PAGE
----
Tag - chugoku-electric-power-co



Japan Times
Aug 10, 2018
Chugoku Electric Power Co. applies for safety check of new Shimane reactor
If approved, it would be the nation's first new reactor to go into operation since the 2011 Fukushima crisis.
Japan Times
Feb 14, 2018
Shimane Prefecture group delivers petition to Gov. Zenbei Mizoguchi opposing restart of Matsue reactor
A Shimane Prefecture-based citizens group delivered a petition signed by nearly 48,000 people opposed to the restart of a local nuclear reactor to Gov. Zenbei Mizoguchi on Tuesday.
Aug 3, 2016
Yamaguchi Prefecture renews license for new nuclear plant project
The prefectural government allows Chugoku Electric Power Co. to reclaim land for a new nuclear power plant, angering many.
Aug 15, 2014
Snake zapped; 4,900 Shimonoseki households hit by blackout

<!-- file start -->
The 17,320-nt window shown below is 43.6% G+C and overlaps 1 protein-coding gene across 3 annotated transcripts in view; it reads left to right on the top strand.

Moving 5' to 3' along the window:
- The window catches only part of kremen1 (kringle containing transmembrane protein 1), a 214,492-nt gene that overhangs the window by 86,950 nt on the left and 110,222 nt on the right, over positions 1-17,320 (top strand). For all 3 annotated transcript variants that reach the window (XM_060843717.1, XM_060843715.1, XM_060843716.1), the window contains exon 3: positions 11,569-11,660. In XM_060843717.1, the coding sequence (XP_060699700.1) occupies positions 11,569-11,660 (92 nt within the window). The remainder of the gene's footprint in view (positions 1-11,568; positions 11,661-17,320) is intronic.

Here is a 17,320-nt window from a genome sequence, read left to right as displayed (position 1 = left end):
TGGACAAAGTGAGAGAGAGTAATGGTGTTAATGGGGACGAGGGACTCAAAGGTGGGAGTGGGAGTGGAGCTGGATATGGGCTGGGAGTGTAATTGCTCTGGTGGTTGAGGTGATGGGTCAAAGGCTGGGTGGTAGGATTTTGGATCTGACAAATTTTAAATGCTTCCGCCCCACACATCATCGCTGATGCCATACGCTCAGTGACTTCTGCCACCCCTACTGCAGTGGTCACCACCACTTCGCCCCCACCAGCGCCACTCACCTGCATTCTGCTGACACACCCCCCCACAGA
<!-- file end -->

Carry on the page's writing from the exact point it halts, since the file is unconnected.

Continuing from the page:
About 4,900 households have been hit by blackouts in Shimonoseki, Yamaguchi Prefecture, as a snake climbed up an electric pole and came in contact with a wire, Chugoku Electric Power Co. said Thursday.
Mar 28, 2014
Retiring Shimane reactor 'an option'
In a reversal, Chugoku Electric Power Co. President Tomohide Karita stated Thursday that retiring a 40-year-old reactor at the Shimane Nuclear Power Station is "an option."
Japan Times
Jan 6, 2014
Citizens seek nuclear-free Shimane
Shimane Prefecture citizens seeking to enact a local ordinance that would phase out nuclear power and develop renewable energy sources have collected more than 92,000 signatures of support from registered voters, well over the minimum needed to force the governor to introduce the ordinance to the prefectural...
May 15, 2011
Utility and opponents lock horns over planned N-plant
With the May 10 announcement by Prime Minister Naoto Kan of a fundamental review of nuclear power generation in Japan, the fate of 14 planned new reactors was necessarily thrown into doubt. However, neither ongoing events in Fukushima, nor news of the review, have changed the stance of the nation's electricity...


Traditional folk rituals like Mizudome-no-mai (dance to stop the rain) provide a sense of agency to a population that feels largely powerless in the face of the climate crisis.
As climate extremes intensify, Japan embraces ancient weather rituals